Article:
A Literature Lover’s Lament


Addy Bennett

Classics such as Les Miserables, Romeo and Juliet, The Odyssey, and The Chronicles of Narnia are among my personal library. Most teens book stocks are seriously lacking even though teachers encourage student to build up their supply.

Addy Bennett, Editor-in-Chief

I often find my friends and peers complaining about their reading assignments.  I can understand why they don’t particularly like Johnny Tremain, among others, but what saddens me is that they don’t appreciate the book.  People can hate a novel, but should know that it took a lot of effort to make that novel happen.

I know what’s it’s like to at least try to write a book.  Let me tell you, it’s tough.  Getting the plot down, creating characters, writing dialogue; none of these things are as easy as one might think.   And after experiencing an author’s pain, it’s hard to think that people would not appreciate all of that work.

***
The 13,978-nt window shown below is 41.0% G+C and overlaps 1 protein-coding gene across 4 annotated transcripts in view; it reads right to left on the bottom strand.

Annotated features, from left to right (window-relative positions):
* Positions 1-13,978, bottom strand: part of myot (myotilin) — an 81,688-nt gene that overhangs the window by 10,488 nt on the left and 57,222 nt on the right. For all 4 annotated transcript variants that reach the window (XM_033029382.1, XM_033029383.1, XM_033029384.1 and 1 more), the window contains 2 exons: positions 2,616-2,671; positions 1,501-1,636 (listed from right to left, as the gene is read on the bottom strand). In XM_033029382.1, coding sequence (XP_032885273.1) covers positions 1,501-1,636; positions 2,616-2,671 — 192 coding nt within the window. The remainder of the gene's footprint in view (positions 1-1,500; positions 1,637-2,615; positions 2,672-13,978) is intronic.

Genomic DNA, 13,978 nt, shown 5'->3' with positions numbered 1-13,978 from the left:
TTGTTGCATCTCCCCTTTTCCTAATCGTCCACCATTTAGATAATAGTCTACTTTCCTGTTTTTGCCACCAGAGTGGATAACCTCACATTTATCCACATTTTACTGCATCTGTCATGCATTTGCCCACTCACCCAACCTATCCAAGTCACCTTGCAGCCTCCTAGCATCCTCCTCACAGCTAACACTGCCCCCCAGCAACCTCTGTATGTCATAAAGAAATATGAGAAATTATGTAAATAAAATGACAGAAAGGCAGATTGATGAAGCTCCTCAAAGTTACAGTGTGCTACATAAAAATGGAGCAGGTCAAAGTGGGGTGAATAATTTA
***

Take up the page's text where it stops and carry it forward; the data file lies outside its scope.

So why don’t kids acknowledge books these days?  It all boils down to one simple word: illiteracy.  I don’t speak of the kind of illiteracy that is borne of pure idiocy.  What I mean is the type that comes from lack of interest in real culture.

People are too obsessed with Honey Boo Boo or Miley Cyrus to grasp the meaning of a good book.  I don’t have anything against these things, but they seem to consume our lives until we can’t appreciate any good form of art.  All of these things deter the process to maturity and a better lifestyle.

Some people consider me to be uptight and too involved in studying, but that’s not actually how I am.  I don’t like school some days and I do obsess over TV shows sometimes, just like the rest of you.  The point I make is that while you don’t have to like a piece of art, whether it be a drawing, song or even (gasp) a book, you should acknowledge the effort that goes into it.